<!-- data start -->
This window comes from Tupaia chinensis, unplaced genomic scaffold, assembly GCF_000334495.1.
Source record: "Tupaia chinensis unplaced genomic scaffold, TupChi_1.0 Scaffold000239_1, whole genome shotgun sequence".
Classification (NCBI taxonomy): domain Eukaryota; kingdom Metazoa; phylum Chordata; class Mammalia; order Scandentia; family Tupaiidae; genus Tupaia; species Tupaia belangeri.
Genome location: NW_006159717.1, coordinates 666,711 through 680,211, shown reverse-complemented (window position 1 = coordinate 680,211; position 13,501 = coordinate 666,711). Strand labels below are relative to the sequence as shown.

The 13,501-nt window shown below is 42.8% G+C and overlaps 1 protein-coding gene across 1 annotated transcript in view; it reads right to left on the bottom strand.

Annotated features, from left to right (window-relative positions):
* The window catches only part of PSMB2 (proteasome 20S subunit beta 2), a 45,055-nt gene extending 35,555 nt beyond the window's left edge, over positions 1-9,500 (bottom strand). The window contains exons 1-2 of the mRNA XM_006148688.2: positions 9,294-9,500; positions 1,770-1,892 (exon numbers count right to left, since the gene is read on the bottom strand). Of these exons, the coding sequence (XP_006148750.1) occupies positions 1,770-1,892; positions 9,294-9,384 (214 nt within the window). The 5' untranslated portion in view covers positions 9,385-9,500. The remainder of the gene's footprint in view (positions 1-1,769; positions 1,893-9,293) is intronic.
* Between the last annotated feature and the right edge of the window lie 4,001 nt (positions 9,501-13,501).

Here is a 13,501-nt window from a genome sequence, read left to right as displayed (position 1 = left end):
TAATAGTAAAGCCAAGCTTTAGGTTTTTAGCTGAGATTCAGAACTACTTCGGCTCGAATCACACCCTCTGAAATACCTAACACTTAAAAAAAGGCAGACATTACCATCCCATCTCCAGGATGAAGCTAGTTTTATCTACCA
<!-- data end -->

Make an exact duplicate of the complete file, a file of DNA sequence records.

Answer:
This window comes from Tupaia chinensis, unplaced genomic scaffold, assembly GCF_000334495.1.
Source record: "Tupaia chinensis unplaced genomic scaffold, TupChi_1.0 Scaffold000239_1, whole genome shotgun sequence".
Classification (NCBI taxonomy): domain Eukaryota; kingdom Metazoa; phylum Chordata; class Mammalia; order Scandentia; family Tupaiidae; genus Tupaia; species Tupaia belangeri.
Genome location: NW_006159717.1, coordinates 666,711 through 680,211, shown reverse-complemented (window position 1 = coordinate 680,211; position 13,501 = coordinate 666,711). Strand labels below are relative to the sequence as shown.

The 13,501-nt window shown below is 42.8% G+C and overlaps 1 protein-coding gene across 1 annotated transcript in view; it reads right to left on the bottom strand.

Annotated features, from left to right (window-relative positions):
* The window catches only part of PSMB2 (proteasome 20S subunit beta 2), a 45,055-nt gene extending 35,555 nt beyond the window's left edge, over positions 1-9,500 (bottom strand). The window contains exons 1-2 of the mRNA XM_006148688.2: positions 9,294-9,500; positions 1,770-1,892 (exon numbers count right to left, since the gene is read on the bottom strand). Of these exons, the coding sequence (XP_006148750.1) occupies positions 1,770-1,892; positions 9,294-9,384 (214 nt within the window). The 5' untranslated portion in view covers positions 9,385-9,500. The remainder of the gene's footprint in view (positions 1-1,769; positions 1,893-9,293) is intronic.
* Between the last annotated feature and the right edge of the window lie 4,001 nt (positions 9,501-13,501).

Here is a 13,501-nt window from a genome sequence, read left to right as displayed (position 1 = left end):
TAATAGTAAAGCCAAGCTTTAGGTTTTTAGCTGAGATTCAGAACTACTTCGGCTCGAATCACACCCTCTGAAATACCTAACACTTAAAAAAAGGCAGACATTACCATCCCATCTCCAGGATGAAGCTAGTTTTATCTACCA